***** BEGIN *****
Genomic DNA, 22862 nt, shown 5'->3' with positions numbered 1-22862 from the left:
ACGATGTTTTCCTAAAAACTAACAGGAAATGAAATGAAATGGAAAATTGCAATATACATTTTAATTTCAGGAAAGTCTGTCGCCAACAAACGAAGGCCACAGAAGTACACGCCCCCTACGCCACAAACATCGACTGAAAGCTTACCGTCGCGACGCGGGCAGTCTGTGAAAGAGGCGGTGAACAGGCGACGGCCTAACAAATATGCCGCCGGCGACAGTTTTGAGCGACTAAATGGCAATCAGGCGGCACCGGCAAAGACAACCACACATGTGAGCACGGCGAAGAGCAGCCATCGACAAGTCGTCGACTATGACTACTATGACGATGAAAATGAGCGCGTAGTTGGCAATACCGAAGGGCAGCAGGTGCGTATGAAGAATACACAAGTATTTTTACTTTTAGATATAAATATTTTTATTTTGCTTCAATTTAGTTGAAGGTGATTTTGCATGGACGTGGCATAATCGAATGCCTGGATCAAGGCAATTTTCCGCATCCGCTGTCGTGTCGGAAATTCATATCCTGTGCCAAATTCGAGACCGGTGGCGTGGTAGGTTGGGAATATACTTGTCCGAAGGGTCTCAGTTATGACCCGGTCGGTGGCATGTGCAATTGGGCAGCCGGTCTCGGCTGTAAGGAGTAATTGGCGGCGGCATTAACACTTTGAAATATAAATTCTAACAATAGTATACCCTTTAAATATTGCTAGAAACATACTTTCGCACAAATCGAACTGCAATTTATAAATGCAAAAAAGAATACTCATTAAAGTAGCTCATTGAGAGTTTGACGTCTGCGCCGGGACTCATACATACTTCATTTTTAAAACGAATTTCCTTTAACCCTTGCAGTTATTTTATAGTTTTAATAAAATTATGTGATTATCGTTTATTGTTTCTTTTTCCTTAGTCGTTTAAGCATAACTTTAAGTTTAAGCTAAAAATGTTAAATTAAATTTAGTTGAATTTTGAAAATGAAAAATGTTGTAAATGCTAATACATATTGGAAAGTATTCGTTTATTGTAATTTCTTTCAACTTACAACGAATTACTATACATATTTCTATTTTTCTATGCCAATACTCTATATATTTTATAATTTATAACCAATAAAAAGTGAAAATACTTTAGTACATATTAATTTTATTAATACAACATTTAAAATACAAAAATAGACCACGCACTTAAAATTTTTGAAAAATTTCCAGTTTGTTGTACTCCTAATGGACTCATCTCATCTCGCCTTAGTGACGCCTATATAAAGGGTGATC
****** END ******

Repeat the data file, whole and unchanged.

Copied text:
Genomic DNA, 22862 nt, shown 5'->3' with positions numbered 1-22862 from the left:
ACGATGTTTTCCTAAAAACTAACAGGAAATGAAATGAAATGGAAAATTGCAATATACATTTTAATTTCAGGAAAGTCTGTCGCCAACAAACGAAGGCCACAGAAGTACACGCCCCCTACGCCACAAACATCGACTGAAAGCTTACCGTCGCGACGCGGGCAGTCTGTGAAAGAGGCGGTGAACAGGCGACGGCCTAACAAATATGCCGCCGGCGACAGTTTTGAGCGACTAAATGGCAATCAGGCGGCACCGGCAAAGACAACCACACATGTGAGCACGGCGAAGAGCAGCCATCGACAAGTCGTCGACTATGACTACTATGACGATGAAAATGAGCGCGTAGTTGGCAATACCGAAGGGCAGCAGGTGCGTATGAAGAATACACAAGTATTTTTACTTTTAGATATAAATATTTTTATTTTGCTTCAATTTAGTTGAAGGTGATTTTGCATGGACGTGGCATAATCGAATGCCTGGATCAAGGCAATTTTCCGCATCCGCTGTCGTGTCGGAAATTCATATCCTGTGCCAAATTCGAGACCGGTGGCGTGGTAGGTTGGGAATATACTTGTCCGAAGGGTCTCAGTTATGACCCGGTCGGTGGCATGTGCAATTGGGCAGCCGGTCTCGGCTGTAAGGAGTAATTGGCGGCGGCATTAACACTTTGAAATATAAATTCTAACAATAGTATACCCTTTAAATATTGCTAGAAACATACTTTCGCACAAATCGAACTGCAATTTATAAATGCAAAAAAGAATACTCATTAAAGTAGCTCATTGAGAGTTTGACGTCTGCGCCGGGACTCATACATACTTCATTTTTAAAACGAATTTCCTTTAACCCTTGCAGTTATTTTATAGTTTTAATAAAATTATGTGATTATCGTTTATTGTTTCTTTTTCCTTAGTCGTTTAAGCATAACTTTAAGTTTAAGCTAAAAATGTTAAATTAAATTTAGTTGAATTTTGAAAATGAAAAATGTTGTAAATGCTAATACATATTGGAAAGTATTCGTTTATTGTAATTTCTTTCAACTTACAACGAATTACTATACATATTTCTATTTTTCTATGCCAATACTCTATATATTTTATAATTTATAACCAATAAAAAGTGAAAATACTTTAGTACATATTAATTTTATTAATACAACATTTAAAATACAAAAATAGACCACGCACTTAAAATTTTTGAAAAATTTCCAGTTTGTTGTACTCCTAATGGACTCATCTCATCTCGCCTTAGTGACGCCTATATAAAGGGTGATC